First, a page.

Hale Zukas, a disability pioneer leaves Bay Area legacy, national impact

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Hale Zukas had a need for speed. In Berkeley, accompanied by his high-velocity wheelchair and trademark helmet, Zukas would zoom down Telegraph Avenue at a sprinter’s pace, his mop of grey hair fluttering in the wind.

Born with cerebral palsy, Zukas had places to be and things to say to policymakers about building a Bay Area that is accessible to all. Despite significant speech and mobility impairments, his righteous temper and sharp wit forced them to listen.

“I don’t beat around the bush,” Zukas mused in a 1998 oral history, where he sat for multiple lengthy interviews. He communicated using a wand affixed to his helmet that pointed to letters on a word board. “I know at least as much as anyone about what I’m talking about.”

Zukas died on Nov. 30 at the age of 79, but not before his civil rights activism for people with disabilities shaped the way millions navigate this country’s public spaces.

“People knew that when Hale was speaking, you listened,” said Judy Heumann, a leading disability rights advocate who worked with Zukas in the 1970s. “He really did have a bigger vision.”

From public transit to sidewalks, Zukas’s reach can be felt across the Bay Area.

He designed Berkeley’s first generation of wheelchair ramps in the 1970s as the city became an early model of mobility access. Known as “curb cuts,” these ramps turned local sidewalks from a gauntlet of miniature cliffs to usable pathways for wheelchair riders. His advocacy also pushed BART to become the nation’s first transit system to be fully accessible to people with disabilities.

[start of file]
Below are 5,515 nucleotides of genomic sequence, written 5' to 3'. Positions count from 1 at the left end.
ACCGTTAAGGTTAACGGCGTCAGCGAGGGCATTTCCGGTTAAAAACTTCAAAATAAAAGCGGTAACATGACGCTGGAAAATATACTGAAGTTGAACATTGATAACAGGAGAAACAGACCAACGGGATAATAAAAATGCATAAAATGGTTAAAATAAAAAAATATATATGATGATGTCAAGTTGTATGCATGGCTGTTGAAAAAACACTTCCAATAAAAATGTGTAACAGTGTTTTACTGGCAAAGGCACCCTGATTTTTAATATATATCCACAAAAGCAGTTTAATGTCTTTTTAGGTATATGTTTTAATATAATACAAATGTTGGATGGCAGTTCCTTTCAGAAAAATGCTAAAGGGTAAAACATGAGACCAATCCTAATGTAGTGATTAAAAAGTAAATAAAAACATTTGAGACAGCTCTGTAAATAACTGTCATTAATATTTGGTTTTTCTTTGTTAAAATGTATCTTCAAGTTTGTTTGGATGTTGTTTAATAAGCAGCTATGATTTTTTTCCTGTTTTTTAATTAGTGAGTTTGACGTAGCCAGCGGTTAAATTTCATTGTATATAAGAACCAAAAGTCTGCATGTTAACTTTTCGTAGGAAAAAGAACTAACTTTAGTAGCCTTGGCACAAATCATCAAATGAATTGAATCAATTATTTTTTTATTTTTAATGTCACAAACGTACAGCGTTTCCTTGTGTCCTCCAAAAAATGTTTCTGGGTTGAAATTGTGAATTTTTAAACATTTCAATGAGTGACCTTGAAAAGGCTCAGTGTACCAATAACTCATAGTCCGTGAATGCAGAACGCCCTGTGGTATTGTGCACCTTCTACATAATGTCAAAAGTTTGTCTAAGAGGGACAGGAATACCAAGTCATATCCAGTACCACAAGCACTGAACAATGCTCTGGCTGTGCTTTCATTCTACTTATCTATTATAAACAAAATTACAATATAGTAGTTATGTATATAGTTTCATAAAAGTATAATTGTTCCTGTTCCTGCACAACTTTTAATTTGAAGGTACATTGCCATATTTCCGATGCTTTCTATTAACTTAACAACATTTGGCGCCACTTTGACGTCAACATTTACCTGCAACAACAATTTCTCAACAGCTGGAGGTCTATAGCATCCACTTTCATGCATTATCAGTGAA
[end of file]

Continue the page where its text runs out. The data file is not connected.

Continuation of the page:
Among the laundry list of accessibility improvements touched by Zukas are BART’s elevators, which placed their buttons at lower height based on his input.

Zukas’s activism is rooted in 1960s Berkeley. As protesters rallied against the Vietnam war and for free speech, a burgeoning contingent of quadriplegic students also harnessed the city’s unique counterculture environment. At the heart of the movement was the Center for Independent Living, which Zukas co-founded in 1972, under the philosophy that people with disabilities should speak for themselves on matters of advocacy and life choices. Berkeley’s CIL played a pivotal role in altering the urban landscape, shifting cultural assumptions, and would go on to sprout over 400 centers in the U.S.